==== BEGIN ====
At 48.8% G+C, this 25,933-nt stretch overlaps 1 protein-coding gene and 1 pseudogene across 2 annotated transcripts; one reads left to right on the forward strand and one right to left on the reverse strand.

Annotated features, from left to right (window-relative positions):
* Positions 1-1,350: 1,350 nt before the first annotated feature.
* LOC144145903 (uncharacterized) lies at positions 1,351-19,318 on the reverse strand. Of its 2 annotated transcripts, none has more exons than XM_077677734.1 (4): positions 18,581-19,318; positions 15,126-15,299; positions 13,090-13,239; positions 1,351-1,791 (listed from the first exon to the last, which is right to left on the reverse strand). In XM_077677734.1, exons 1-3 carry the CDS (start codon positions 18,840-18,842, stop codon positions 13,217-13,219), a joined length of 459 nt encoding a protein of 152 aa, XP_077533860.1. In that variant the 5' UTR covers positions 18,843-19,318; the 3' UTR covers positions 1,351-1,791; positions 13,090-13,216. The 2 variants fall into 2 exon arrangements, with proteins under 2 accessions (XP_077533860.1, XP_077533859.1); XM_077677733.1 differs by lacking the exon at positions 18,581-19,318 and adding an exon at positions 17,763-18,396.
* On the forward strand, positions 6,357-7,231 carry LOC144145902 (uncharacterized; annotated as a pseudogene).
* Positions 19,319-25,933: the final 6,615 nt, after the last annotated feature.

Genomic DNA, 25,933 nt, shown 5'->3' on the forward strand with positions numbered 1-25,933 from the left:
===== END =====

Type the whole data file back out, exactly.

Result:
At 48.8% G+C, this 25,933-nt stretch overlaps 1 protein-coding gene and 1 pseudogene across 2 annotated transcripts; one reads left to right on the forward strand and one right to left on the reverse strand.

Annotated features, from left to right (window-relative positions):
* Positions 1-1,350: 1,350 nt before the first annotated feature.
* LOC144145903 (uncharacterized) lies at positions 1,351-19,318 on the reverse strand. Of its 2 annotated transcripts, none has more exons than XM_077677734.1 (4): positions 18,581-19,318; positions 15,126-15,299; positions 13,090-13,239; positions 1,351-1,791 (listed from the first exon to the last, which is right to left on the reverse strand). In XM_077677734.1, exons 1-3 carry the CDS (start codon positions 18,840-18,842, stop codon positions 13,217-13,219), a joined length of 459 nt encoding a protein of 152 aa, XP_077533860.1. In that variant the 5' UTR covers positions 18,843-19,318; the 3' UTR covers positions 1,351-1,791; positions 13,090-13,216. The 2 variants fall into 2 exon arrangements, with proteins under 2 accessions (XP_077533860.1, XP_077533859.1); XM_077677733.1 differs by lacking the exon at positions 18,581-19,318 and adding an exon at positions 17,763-18,396.
* On the forward strand, positions 6,357-7,231 carry LOC144145902 (uncharacterized; annotated as a pseudogene).
* Positions 19,319-25,933: the final 6,615 nt, after the last annotated feature.

Genomic DNA, 25,933 nt, shown 5'->3' on the forward strand with positions numbered 1-25,933 from the left: